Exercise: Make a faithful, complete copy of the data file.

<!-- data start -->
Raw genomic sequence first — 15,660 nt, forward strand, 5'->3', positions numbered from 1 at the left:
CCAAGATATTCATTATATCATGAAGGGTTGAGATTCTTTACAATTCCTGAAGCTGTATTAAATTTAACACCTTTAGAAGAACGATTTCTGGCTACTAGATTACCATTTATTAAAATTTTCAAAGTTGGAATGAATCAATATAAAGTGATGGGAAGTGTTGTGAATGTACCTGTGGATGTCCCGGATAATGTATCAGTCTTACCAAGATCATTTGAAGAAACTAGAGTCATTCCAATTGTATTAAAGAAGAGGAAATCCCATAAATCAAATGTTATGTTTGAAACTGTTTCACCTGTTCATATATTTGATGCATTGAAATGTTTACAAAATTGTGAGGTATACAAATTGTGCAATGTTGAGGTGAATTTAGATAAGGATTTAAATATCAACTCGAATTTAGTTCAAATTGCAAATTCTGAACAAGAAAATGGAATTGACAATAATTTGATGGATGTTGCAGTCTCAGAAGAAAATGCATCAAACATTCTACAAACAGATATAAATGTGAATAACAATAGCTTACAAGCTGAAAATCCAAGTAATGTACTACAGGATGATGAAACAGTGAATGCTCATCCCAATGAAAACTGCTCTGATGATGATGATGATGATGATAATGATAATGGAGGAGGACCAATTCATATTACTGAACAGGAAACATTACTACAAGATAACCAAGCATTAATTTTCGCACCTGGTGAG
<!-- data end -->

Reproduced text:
Raw genomic sequence first — 15,660 nt, forward strand, 5'->3', positions numbered from 1 at the left:
CCAAGATATTCATTATATCATGAAGGGTTGAGATTCTTTACAATTCCTGAAGCTGTATTAAATTTAACACCTTTAGAAGAACGATTTCTGGCTACTAGATTACCATTTATTAAAATTTTCAAAGTTGGAATGAATCAATATAAAGTGATGGGAAGTGTTGTGAATGTACCTGTGGATGTCCCGGATAATGTATCAGTCTTACCAAGATCATTTGAAGAAACTAGAGTCATTCCAATTGTATTAAAGAAGAGGAAATCCCATAAATCAAATGTTATGTTTGAAACTGTTTCACCTGTTCATATATTTGATGCATTGAAATGTTTACAAAATTGTGAGGTATACAAATTGTGCAATGTTGAGGTGAATTTAGATAAGGATTTAAATATCAACTCGAATTTAGTTCAAATTGCAAATTCTGAACAAGAAAATGGAATTGACAATAATTTGATGGATGTTGCAGTCTCAGAAGAAAATGCATCAAACATTCTACAAACAGATATAAATGTGAATAACAATAGCTTACAAGCTGAAAATCCAAGTAATGTACTACAGGATGATGAAACAGTGAATGCTCATCCCAATGAAAACTGCTCTGATGATGATGATGATGATGATAATGATAATGGAGGAGGACCAATTCATATTACTGAACAGGAAACATTACTACAAGATAACCAAGCATTAATTTTCGCACCTGGTGAG